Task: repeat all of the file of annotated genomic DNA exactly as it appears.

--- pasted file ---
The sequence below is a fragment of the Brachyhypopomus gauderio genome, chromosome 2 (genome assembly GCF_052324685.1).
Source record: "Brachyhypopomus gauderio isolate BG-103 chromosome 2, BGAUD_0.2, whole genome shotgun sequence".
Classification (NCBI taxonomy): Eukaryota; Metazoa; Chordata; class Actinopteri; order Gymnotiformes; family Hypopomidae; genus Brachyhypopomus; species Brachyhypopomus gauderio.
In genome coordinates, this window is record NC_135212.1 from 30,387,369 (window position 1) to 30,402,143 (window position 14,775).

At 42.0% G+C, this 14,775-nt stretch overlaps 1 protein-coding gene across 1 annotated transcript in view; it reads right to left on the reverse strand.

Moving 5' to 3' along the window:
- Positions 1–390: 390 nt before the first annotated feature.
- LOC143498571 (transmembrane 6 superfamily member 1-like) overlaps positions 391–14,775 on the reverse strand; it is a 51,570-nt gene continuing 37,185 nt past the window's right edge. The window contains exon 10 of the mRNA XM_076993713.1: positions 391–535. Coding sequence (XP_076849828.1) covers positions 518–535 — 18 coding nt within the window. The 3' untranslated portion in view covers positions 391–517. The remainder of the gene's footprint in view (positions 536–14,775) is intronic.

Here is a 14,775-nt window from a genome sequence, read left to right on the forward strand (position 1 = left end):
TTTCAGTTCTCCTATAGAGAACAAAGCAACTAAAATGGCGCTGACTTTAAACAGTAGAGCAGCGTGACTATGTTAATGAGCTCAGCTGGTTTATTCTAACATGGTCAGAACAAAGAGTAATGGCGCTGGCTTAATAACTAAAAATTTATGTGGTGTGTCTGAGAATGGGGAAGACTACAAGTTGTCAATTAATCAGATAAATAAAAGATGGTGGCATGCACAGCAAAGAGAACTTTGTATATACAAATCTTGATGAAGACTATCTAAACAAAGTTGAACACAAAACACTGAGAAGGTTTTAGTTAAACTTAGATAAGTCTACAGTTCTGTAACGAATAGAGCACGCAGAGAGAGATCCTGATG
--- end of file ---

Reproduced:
The sequence below is a fragment of the Brachyhypopomus gauderio genome, chromosome 2 (genome assembly GCF_052324685.1).
Source record: "Brachyhypopomus gauderio isolate BG-103 chromosome 2, BGAUD_0.2, whole genome shotgun sequence".
Classification (NCBI taxonomy): Eukaryota; Metazoa; Chordata; class Actinopteri; order Gymnotiformes; family Hypopomidae; genus Brachyhypopomus; species Brachyhypopomus gauderio.
In genome coordinates, this window is record NC_135212.1 from 30,387,369 (window position 1) to 30,402,143 (window position 14,775).

At 42.0% G+C, this 14,775-nt stretch overlaps 1 protein-coding gene across 1 annotated transcript in view; it reads right to left on the reverse strand.

Moving 5' to 3' along the window:
- Positions 1–390: 390 nt before the first annotated feature.
- LOC143498571 (transmembrane 6 superfamily member 1-like) overlaps positions 391–14,775 on the reverse strand; it is a 51,570-nt gene continuing 37,185 nt past the window's right edge. The window contains exon 10 of the mRNA XM_076993713.1: positions 391–535. Coding sequence (XP_076849828.1) covers positions 518–535 — 18 coding nt within the window. The 3' untranslated portion in view covers positions 391–517. The remainder of the gene's footprint in view (positions 536–14,775) is intronic.

Here is a 14,775-nt window from a genome sequence, read left to right on the forward strand (position 1 = left end):
TTTCAGTTCTCCTATAGAGAACAAAGCAACTAAAATGGCGCTGACTTTAAACAGTAGAGCAGCGTGACTATGTTAATGAGCTCAGCTGGTTTATTCTAACATGGTCAGAACAAAGAGTAATGGCGCTGGCTTAATAACTAAAAATTTATGTGGTGTGTCTGAGAATGGGGAAGACTACAAGTTGTCAATTAATCAGATAAATAAAAGATGGTGGCATGCACAGCAAAGAGAACTTTGTATATACAAATCTTGATGAAGACTATCTAAACAAAGTTGAACACAAAACACTGAGAAGGTTTTAGTTAAACTTAGATAAGTCTACAGTTCTGTAACGAATAGAGCACGCAGAGAGAGATCCTGATG